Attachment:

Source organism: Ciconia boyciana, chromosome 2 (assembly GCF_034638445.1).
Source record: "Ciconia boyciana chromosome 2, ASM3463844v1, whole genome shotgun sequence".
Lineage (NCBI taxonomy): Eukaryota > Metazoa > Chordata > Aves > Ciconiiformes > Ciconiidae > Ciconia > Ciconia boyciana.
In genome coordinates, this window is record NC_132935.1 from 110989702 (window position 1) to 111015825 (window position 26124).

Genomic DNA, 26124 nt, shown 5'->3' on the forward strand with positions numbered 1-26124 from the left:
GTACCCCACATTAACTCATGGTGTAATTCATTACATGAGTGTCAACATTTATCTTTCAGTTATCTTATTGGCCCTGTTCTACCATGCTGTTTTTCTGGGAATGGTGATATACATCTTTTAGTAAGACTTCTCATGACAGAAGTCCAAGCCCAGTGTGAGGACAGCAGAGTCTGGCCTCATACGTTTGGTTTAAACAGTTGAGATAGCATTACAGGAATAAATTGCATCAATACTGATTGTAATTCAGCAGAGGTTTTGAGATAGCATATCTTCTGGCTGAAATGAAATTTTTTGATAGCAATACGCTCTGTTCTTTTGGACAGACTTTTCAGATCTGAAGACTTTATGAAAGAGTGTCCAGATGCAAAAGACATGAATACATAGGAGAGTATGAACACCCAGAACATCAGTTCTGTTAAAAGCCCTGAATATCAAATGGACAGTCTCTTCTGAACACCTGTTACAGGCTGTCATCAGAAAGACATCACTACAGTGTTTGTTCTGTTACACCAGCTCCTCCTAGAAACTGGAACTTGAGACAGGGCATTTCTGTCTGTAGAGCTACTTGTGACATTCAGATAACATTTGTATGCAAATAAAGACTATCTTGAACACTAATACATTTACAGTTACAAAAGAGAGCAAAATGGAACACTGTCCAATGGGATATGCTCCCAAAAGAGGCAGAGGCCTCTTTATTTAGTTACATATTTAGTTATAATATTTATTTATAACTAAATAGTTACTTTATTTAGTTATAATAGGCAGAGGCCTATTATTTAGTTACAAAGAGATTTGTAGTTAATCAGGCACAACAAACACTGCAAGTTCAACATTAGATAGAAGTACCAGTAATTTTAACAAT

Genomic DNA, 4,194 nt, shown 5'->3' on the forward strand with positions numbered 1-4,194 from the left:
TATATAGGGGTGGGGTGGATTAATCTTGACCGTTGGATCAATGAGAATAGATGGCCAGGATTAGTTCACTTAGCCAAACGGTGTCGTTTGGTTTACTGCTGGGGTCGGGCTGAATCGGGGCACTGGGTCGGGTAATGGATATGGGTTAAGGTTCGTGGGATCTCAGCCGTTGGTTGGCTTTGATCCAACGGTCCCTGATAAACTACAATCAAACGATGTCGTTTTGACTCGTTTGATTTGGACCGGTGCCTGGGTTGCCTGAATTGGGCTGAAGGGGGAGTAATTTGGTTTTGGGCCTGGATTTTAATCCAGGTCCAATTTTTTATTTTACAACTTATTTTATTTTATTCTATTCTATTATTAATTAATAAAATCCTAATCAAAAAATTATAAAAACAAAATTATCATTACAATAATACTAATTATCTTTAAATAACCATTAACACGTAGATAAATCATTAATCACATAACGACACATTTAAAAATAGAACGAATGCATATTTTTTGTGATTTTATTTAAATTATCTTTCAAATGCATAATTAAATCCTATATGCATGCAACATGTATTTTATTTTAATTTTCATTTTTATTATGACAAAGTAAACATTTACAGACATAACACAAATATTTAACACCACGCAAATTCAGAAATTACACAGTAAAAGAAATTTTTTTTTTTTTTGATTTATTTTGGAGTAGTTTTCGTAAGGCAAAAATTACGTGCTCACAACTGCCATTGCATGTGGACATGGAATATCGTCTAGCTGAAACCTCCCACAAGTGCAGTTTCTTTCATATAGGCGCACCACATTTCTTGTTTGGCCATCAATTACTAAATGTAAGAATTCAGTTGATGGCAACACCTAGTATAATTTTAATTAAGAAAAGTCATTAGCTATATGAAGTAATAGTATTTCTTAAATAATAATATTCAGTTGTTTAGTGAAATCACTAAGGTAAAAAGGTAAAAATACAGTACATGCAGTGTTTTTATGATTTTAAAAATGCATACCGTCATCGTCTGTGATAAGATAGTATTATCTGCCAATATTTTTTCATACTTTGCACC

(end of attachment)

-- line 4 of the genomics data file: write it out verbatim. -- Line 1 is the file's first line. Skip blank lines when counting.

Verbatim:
In genome coordinates, this window is record NC_132935.1 from 110989702 (window position 1) to 111015825 (window position 26124).